Does Myers-Briggs Mean Anything at All? Sure, But It’s Not Everything
Does Myers-Briggs Mean Anything at All? Sure, But It’s Not Everything

Anyone who has been through business training of any kind, even a college business course, has run into some version of the Myers-Briggs Type Indicator, the psychometric questionnaire rooted in Carl Jung’s four-pronged theory on how we experience the world.

Indeed, Myers-Briggs has a cult following that espouses the test for many uses, from screening potential employees to helping managers understand their employees. Through a series of questions, we seek to know how an individual’s behavior is primary governed: through sensation, intuition, feelings or logic.

The goal, of course, is to better understand employees’ strengths and weaknesses and, with luck, decrease turnover rates. It can also be used as an indicator of whether a particular individual is suited to a particular field.

Some Experts Are Skeptical of the Test’s Validity

But some psychologists doubt the validity of the Myers-Briggs, and have for several decades.

Studies have found a 50 percent chance that someone can take the test, wait a few weeks and take it again and receive two different ratings, according to an article at CNNMoney. Others criticize the way it pigeonholes people into one category (extrovert) or another (introvert). People are never just one or the other.

None of that criticism should surprise us, and in a sense it’s not fair. No test is perfect, not even Myers-Briggs, one of the best-known tests of its kind. Tests can sort answers into different categories, but they can’t think. They can’t talk to the test-taker to clarify any conflicting answers or ask follow-up questions.

So if tests aren’t perfect, why do we put so much stock in them? We certainly wouldn’t make a decision about our money or our safety with 50/50 odds, so why do we take that kind of risk with our careers (or hires)?

We Use an Imperfect Test Because It’s Easy

Simple. Humans like order. We (secretly) like being told what to do, especially when we’re stressed. We need to know that we can take a short quiz and have a nice, neat answer about what career path suits us best. This is especially true of high school and college students who are overwhelmed with trying to decide what major to declare or what job to seek.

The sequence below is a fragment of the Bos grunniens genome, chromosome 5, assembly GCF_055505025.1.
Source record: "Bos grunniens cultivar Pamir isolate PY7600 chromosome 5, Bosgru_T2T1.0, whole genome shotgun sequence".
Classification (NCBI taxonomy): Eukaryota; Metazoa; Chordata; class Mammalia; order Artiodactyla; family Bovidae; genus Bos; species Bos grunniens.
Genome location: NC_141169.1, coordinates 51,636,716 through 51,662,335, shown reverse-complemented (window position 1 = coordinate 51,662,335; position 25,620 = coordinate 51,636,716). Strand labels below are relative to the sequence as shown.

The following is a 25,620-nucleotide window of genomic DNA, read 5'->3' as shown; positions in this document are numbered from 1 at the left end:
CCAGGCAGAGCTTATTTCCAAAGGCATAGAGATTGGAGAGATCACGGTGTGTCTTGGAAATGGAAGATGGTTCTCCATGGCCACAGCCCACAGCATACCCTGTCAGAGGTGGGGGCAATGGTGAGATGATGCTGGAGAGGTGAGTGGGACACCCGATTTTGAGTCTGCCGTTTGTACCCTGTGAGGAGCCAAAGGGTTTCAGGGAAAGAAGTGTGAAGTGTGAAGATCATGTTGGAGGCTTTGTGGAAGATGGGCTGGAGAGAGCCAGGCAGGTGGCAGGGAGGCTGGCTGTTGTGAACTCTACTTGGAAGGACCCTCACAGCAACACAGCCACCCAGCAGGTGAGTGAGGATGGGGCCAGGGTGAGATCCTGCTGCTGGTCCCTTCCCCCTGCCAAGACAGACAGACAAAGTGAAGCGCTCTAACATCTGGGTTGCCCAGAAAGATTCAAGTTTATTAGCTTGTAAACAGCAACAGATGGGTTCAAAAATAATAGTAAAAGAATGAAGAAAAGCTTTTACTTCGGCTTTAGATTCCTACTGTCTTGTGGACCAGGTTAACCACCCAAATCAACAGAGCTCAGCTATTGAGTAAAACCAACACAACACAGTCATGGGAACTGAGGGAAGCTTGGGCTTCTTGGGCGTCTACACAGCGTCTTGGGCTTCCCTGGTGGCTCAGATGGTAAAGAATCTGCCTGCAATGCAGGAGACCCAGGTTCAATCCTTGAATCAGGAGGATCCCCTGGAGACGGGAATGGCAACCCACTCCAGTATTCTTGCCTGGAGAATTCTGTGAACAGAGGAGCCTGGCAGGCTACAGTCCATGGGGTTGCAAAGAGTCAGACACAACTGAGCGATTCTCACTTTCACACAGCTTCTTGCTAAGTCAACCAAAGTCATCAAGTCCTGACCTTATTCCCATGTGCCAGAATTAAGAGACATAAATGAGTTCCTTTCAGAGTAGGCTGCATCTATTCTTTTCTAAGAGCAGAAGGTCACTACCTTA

Does the fact that the Myers-Briggs is not as accurate as commonly believed discourage anyone from taking it? Nope. Why? Accepting advice from a test with dozens of professional accolades and decades of use is more reassuring than accepting advice from a family member or best friend.  Besides, a big point of tests like this is just to make us think – about ourselves and the people around us – and consider factors that might be important in workplace success.

If You’re Dead-Set Against Tests, Try Answering a Few Questions

There is a way to sort through the thousands of possible jobs without relying on a test. For those who are hesitant about entering a new career field, simply ask yourself:

  • What makes you happiest?
  • Is there any type of job that relate to what makes you happy?
  • If not, is there the possibility of creating such a job?

For example, someone who likes a fast-paced environment and new challenges may really enjoy an entry-level sales job. The key is to remember that choosing a career is not a once-in-a-lifetime decision. Today, it is common for people to go through several careers until they find what makes them happy. So, when searching for a new job, feel free to take a Myers-Briggs test as a jumping-off point, but realize that the answers it gives are not absolute.

Rather, think of Myers-Briggs and other personality tests as the starting point in a discussion about your own qualities and where you might best succeed.

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About the author
Stephanie Bauer
Stephanie Bauer works as marketing specialist, brand strategist, social media enthusiast and all-around whiz at Worldwide Express' corporate office in Dallas. Find me on Google+

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